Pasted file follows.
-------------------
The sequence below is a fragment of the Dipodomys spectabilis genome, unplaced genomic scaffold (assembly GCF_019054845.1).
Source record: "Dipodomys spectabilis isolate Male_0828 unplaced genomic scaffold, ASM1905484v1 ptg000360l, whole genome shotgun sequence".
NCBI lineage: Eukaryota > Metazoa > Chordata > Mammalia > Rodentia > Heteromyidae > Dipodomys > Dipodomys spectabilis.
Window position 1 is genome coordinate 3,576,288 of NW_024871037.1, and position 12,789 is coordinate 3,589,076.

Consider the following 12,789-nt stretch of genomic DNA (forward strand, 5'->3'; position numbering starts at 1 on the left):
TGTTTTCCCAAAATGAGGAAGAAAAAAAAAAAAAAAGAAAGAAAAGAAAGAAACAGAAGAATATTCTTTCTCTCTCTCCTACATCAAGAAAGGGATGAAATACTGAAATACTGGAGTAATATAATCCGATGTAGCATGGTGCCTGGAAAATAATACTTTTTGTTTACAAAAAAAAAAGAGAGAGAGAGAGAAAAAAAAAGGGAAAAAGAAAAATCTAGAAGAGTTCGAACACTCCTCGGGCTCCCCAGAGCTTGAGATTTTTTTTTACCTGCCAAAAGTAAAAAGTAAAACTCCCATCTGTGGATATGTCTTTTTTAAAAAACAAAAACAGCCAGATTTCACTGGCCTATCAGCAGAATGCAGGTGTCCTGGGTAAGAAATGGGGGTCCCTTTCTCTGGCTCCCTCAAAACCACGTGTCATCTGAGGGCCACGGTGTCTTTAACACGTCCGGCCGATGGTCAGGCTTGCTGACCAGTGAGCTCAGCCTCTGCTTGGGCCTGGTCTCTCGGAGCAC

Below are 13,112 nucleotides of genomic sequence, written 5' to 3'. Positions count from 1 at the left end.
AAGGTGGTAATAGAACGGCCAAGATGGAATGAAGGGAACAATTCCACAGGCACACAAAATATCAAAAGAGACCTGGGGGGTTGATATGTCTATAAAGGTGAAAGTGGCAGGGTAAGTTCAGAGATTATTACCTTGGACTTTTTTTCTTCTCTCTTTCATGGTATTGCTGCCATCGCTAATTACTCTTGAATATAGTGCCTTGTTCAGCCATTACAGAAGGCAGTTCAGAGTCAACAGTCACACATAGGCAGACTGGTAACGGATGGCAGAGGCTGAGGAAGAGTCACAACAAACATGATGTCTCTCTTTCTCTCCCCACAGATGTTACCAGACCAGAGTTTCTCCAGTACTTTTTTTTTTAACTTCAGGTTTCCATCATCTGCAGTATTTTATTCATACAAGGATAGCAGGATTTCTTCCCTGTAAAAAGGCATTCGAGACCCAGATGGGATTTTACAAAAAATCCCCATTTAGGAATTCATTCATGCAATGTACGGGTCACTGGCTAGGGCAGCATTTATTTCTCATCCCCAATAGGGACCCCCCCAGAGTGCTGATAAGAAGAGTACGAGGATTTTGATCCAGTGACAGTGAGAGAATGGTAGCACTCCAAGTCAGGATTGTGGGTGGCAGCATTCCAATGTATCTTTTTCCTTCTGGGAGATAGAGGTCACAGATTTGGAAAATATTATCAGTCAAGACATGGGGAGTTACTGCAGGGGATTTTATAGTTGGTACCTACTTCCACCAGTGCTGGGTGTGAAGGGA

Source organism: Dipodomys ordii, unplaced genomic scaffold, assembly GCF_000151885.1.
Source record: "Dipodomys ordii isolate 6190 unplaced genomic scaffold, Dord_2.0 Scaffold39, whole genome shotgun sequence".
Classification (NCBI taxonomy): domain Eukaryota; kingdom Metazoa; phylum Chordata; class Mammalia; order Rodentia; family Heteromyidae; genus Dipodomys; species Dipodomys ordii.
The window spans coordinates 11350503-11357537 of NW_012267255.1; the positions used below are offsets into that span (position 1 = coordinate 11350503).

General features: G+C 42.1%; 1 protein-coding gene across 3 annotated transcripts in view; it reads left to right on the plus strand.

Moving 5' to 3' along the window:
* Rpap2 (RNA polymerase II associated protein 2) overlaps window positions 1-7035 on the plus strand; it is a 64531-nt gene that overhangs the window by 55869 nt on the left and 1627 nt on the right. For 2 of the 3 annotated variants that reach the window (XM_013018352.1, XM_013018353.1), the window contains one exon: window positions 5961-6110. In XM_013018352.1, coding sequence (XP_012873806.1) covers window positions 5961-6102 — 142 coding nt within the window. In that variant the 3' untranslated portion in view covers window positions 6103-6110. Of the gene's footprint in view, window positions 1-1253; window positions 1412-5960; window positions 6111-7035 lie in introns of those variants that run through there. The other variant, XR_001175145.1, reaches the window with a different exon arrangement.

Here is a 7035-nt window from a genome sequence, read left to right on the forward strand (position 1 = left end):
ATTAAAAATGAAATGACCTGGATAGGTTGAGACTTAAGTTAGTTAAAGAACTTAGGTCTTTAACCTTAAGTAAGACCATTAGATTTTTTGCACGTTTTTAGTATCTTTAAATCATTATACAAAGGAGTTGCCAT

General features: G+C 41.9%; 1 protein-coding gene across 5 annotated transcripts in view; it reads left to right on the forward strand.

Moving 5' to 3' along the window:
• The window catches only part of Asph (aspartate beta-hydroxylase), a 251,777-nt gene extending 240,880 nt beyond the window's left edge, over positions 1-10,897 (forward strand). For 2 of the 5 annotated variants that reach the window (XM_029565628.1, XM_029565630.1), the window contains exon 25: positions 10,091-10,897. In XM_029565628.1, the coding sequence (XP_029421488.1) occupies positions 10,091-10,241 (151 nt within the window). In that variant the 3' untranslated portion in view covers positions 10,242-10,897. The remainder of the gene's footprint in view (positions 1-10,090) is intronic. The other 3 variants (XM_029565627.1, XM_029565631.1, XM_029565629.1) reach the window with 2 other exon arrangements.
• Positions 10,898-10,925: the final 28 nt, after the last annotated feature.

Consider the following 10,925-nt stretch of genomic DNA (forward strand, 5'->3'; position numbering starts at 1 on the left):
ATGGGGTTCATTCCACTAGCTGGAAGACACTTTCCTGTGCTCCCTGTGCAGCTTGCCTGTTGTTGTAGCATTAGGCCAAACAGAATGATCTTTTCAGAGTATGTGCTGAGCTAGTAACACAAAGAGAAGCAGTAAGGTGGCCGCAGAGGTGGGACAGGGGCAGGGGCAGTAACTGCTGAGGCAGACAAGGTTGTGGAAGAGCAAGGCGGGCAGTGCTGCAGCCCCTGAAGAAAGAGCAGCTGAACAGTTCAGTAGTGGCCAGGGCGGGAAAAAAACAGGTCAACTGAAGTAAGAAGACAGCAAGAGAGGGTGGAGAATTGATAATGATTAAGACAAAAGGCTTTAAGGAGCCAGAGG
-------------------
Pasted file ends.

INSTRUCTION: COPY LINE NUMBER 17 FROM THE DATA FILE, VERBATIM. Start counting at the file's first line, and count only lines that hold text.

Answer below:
ATTAAAAATGAAATGACCTGGATAGGTTGAGACTTAAGTTAGTTAAAGAACTTAGGTCTTTAACCTTAAGTAAGACCATTAGATTTTTTGCACGTTTTTAGTATCTTTAAATCATTATACAAAGGAGTTGCCAT